Tottenham's lack of transfer business this summer has been well publicised. While Mauricio Pochettino's men have seemingly stood still - or even regressed when taking into account the sale of Kyle Walker to Manchester City - their supposed rivals for the Premier League title have been bolstering their respective squads substantially as they aim to improve on their previous showings and leave Spurs trailing in their wake.
Pochettino recently warned Daniel Levy and the rest of the Tottenham hierarchy that fresh faces need to arrive at the club in order to push the current squad and ensure that the Lilywhites remain competitive. But judging by a recent study from bookmakers Bwin which analysed when best to conduct transfers, it may already be too late to make up ground on Chelsea et al.
The study shows that Premier League clubs tend to complete around two thirds of their transfer business before 31 July, with 12% of moves taking place on deadline day. Tottenham failed to recruit any new players before the end of July, much to the irritation of the club's supporters and Pochettino himself, who recently conceded that the Lilywhites have fallen behind their rivals this summer.
The Argentine is understandably fretting over potential new arrivals, but he may have to wait a little while longer for some fresh blood. Over the last five seasons Tottenham have made 47% of their signings after the start of the Premier League campaign, closely followed by West Bromwich Albion, Chelsea and Everton, who all usually complete just over 40% of their recruitment after the first game of the new season.
As previously mentioned, deadline day is always extremely busy for clubs across the top flight, with just over a tenth of transfer business completed during the final 24 hours of the window. Tottenham, notorious for being late movers, concluded an alarming 60% of their summer business on deadline day last summer according to the study, and bucked a trend in doing so.
When clubs leave their transfer business until the last day of the window their performances during the rest of the campaign usually suffer. In 2013/14 Manchester United left it late to confirm the signing of Marouane Fellaini from Everton, who turned out to be the only arrival at Old Trafford that summer after pursuits for Thiago Alcantara, Cesc Fabregas and Gareth Bale failed to bear fruit.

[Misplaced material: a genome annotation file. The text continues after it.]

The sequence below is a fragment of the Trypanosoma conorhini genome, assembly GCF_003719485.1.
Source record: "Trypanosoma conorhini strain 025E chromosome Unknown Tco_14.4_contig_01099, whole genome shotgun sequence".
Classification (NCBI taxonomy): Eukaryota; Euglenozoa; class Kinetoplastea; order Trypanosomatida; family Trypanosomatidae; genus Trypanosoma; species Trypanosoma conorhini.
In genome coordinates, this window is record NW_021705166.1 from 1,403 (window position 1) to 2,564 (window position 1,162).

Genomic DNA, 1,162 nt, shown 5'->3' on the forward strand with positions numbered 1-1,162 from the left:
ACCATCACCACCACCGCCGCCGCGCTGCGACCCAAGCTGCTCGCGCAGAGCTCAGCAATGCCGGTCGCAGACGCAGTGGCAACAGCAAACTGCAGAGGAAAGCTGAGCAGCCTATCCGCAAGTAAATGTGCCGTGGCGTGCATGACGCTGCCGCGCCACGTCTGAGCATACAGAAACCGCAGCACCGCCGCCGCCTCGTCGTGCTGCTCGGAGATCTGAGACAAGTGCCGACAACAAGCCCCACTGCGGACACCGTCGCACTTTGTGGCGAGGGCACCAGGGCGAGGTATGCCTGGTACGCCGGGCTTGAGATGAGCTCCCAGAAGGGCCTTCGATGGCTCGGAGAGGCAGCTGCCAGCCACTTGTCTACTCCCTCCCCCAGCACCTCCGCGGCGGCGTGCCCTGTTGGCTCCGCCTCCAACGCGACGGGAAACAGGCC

A lamentable approach to the market combined with a number of other mitigating factors saw United, governed by David Moyes, earn 25 points less than they did in the previous season and finish seventh. Moyes predictably was shown the door, while United are yet to fully recover from that abomination of a campaign.
City did not suffer as much as their Manchester rivals the year before, but Roberto Mancini's side's chances of retaining their status as Premier League champions decreased substantially thanks in no small part to their shoddy transfer dealings, of which 83.3 per cent were finalised on deadline day. The Citizens went on to earn 78 points during that 2012/13 season, 11 worse than the year before and the same amount behind eventual champions United.
In total 12 teams have conducted more than half of their business on deadline day during the last five seasons, with nine seeing their points tally suffer as a result. Tottenham, who conducted almost two thirds of their business during the final moments of last year's window, bucked the trend entirely, earning 16 points more than they did in the previous campaign. French sides Lorient and Marseille are the other two sides to see their points tally increase as a result of their late expenditure.
Spurs' late recruitment may not have had an adverse effect last season, but such a belated approach to strengthening the squad cannot be seen as viable, long-term strategy for a club with aspirations of silverware.
Pochettino has one of the best - if not the best - starting line-ups in the Premier League when all his stars are fit and firing, but as he alluded to earlier this week, Levy and co must swiftly delve into their coffers and bring in players who can supplement a supremely talented core already in place in north London. If they fail to do so, Pochettino's claim about Tottenham being left behind by their domestic rivals will soon be backed up by evidence on the pitch.